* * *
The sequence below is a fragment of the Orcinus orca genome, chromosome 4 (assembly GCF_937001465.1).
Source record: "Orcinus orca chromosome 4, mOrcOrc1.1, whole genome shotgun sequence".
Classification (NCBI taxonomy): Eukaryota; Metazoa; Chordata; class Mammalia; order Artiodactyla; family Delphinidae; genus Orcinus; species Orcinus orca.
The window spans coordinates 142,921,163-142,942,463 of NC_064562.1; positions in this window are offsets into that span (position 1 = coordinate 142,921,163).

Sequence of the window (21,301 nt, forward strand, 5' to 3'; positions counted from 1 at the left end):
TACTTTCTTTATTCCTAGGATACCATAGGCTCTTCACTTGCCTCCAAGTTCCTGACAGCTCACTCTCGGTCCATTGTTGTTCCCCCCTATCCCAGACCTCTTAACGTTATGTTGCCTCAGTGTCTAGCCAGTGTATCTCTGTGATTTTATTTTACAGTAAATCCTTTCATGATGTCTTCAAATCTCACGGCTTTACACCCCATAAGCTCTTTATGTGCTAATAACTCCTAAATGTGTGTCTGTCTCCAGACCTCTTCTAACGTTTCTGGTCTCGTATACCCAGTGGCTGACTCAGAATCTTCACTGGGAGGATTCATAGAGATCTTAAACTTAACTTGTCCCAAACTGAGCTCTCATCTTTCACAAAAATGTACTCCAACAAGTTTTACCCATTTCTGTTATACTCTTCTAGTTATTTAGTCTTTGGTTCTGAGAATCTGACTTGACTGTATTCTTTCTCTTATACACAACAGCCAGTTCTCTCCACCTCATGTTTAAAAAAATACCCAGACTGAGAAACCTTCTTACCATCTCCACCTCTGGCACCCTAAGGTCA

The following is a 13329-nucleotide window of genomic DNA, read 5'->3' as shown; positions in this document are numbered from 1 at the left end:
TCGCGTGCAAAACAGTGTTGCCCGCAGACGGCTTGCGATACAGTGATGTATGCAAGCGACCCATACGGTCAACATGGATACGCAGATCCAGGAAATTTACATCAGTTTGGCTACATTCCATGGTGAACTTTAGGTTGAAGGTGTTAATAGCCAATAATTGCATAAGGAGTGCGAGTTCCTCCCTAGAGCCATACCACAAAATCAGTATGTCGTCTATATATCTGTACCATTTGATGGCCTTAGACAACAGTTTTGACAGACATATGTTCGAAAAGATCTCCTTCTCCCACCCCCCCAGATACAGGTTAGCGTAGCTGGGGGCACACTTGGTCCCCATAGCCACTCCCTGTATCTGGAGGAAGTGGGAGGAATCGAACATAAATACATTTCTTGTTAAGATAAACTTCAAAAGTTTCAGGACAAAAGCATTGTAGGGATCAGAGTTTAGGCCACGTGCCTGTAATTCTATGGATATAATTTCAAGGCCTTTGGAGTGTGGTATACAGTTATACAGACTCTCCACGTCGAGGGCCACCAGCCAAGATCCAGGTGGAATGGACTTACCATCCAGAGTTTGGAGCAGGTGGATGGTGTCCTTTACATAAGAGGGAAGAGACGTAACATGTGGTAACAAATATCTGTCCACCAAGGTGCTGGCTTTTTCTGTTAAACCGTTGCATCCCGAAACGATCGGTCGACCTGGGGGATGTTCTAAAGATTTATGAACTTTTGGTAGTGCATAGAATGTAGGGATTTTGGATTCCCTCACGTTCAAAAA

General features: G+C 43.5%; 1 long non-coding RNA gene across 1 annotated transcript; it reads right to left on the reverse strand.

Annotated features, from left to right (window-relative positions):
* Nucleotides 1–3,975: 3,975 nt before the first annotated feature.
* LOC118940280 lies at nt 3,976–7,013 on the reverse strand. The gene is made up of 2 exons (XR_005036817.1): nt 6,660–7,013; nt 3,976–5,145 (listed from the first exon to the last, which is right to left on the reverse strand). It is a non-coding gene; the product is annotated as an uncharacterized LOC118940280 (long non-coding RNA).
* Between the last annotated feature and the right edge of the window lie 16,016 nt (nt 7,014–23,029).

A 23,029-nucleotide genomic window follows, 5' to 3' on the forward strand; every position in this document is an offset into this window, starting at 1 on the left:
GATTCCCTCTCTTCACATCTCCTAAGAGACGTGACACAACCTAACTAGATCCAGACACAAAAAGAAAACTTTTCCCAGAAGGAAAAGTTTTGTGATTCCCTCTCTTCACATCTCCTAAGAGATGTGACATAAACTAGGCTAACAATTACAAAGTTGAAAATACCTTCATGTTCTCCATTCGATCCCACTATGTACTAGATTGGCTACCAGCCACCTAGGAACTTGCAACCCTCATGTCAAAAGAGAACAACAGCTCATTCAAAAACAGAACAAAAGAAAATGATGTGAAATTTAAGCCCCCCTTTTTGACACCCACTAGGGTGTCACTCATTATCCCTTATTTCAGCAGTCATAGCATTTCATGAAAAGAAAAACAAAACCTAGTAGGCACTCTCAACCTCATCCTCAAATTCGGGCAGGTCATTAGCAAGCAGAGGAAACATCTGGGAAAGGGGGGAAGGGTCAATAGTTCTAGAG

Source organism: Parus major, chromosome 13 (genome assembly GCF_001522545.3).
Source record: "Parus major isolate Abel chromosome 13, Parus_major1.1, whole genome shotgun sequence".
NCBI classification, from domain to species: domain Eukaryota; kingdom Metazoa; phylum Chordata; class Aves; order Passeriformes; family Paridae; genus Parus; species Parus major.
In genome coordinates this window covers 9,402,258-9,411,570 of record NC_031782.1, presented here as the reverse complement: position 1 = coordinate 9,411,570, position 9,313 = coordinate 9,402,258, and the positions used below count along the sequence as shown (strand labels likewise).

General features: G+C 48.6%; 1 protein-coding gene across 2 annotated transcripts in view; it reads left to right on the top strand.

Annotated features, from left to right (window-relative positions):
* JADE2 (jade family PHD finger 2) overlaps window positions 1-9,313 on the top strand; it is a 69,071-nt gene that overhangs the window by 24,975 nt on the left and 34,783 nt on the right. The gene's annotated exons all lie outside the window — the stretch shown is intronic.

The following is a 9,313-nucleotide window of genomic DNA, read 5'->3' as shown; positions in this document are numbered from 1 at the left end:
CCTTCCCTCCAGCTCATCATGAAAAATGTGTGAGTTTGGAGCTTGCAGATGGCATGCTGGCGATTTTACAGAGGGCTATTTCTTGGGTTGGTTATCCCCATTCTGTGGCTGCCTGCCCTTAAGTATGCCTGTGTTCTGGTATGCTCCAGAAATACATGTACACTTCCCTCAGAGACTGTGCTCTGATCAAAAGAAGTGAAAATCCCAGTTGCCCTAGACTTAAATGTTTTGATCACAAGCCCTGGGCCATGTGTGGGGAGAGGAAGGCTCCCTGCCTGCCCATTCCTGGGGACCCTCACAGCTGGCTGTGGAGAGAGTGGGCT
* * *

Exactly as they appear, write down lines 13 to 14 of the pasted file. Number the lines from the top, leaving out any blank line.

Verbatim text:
* Between the last annotated feature and the right edge of the window lie 16,016 nt (nt 7,014–23,029).

A 23,029-nucleotide genomic window follows, 5' to 3' on the forward strand; every position in this document is an offset into this window, starting at 1 on the left: